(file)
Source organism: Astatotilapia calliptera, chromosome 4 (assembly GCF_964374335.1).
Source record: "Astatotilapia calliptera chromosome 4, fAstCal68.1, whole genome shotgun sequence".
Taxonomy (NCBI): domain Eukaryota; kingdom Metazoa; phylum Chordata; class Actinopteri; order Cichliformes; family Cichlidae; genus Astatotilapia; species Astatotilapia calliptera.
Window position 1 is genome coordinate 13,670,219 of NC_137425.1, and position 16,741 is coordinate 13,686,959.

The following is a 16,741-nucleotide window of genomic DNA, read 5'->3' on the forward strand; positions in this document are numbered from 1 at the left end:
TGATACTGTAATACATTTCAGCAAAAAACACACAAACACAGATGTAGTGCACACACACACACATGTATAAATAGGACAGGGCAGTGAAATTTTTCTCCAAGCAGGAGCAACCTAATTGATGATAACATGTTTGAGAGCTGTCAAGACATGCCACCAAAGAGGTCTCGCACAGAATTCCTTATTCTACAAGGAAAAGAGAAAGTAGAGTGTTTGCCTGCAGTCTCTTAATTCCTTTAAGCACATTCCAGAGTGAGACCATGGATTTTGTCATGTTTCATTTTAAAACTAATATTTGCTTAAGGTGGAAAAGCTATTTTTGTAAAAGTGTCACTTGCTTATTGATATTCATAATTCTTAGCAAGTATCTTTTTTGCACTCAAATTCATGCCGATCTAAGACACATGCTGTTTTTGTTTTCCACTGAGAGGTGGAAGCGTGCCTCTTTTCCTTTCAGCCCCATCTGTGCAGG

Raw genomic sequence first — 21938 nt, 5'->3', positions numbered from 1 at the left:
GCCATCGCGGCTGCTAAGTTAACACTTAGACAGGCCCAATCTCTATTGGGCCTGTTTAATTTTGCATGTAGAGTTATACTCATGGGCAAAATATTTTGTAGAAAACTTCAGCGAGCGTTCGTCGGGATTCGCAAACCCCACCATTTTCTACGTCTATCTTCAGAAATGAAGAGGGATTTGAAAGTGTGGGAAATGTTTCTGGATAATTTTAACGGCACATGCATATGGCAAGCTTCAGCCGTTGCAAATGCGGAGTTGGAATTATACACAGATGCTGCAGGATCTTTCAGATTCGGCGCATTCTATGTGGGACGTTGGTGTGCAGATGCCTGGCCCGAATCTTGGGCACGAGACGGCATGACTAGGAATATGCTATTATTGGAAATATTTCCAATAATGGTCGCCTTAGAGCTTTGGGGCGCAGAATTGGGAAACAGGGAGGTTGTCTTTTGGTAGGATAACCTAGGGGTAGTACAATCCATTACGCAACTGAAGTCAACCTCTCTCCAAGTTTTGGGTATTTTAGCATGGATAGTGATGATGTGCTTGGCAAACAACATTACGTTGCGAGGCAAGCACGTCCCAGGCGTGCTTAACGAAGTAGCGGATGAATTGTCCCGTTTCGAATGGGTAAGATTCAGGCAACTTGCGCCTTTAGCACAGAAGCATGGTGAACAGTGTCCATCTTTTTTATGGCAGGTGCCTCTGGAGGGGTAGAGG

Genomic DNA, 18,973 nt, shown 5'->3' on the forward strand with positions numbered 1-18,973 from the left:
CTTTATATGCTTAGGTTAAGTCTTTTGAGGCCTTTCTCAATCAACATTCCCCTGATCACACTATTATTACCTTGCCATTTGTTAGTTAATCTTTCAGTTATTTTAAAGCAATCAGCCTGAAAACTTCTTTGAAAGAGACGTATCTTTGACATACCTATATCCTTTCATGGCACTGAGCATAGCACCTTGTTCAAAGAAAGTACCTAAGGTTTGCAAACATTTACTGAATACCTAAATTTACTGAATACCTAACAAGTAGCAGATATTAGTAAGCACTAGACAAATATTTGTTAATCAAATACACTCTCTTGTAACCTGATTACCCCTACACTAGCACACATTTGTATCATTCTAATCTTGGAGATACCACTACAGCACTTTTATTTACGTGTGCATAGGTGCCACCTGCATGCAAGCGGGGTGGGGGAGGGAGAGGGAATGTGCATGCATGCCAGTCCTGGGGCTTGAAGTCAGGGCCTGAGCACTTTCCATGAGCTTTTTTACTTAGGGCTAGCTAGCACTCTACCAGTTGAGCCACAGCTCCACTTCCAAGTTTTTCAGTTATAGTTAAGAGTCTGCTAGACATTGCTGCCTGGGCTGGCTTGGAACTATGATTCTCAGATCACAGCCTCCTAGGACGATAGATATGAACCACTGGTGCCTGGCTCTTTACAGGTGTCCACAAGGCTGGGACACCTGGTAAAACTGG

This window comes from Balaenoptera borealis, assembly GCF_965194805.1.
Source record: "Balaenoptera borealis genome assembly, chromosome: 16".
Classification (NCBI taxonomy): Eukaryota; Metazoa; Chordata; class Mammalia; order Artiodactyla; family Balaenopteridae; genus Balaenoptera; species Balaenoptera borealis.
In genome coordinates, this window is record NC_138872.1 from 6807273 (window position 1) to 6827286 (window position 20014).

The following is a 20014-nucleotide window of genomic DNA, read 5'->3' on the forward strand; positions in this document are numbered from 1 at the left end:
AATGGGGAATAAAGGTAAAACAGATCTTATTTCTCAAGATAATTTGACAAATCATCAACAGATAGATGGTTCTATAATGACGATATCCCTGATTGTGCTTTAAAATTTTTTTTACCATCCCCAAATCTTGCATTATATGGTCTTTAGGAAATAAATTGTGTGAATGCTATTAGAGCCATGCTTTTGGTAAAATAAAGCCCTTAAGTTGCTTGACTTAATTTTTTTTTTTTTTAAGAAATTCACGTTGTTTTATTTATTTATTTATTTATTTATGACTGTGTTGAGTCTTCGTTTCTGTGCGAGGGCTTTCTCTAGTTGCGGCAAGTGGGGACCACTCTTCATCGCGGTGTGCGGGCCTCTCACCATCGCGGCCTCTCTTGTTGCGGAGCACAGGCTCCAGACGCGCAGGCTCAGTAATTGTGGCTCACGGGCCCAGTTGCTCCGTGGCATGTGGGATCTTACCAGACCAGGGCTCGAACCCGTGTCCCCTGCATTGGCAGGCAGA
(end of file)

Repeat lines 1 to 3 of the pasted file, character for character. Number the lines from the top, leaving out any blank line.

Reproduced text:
Source organism: Astatotilapia calliptera, chromosome 4 (assembly GCF_964374335.1).
Source record: "Astatotilapia calliptera chromosome 4, fAstCal68.1, whole genome shotgun sequence".
Taxonomy (NCBI): domain Eukaryota; kingdom Metazoa; phylum Chordata; class Actinopteri; order Cichliformes; family Cichlidae; genus Astatotilapia; species Astatotilapia calliptera.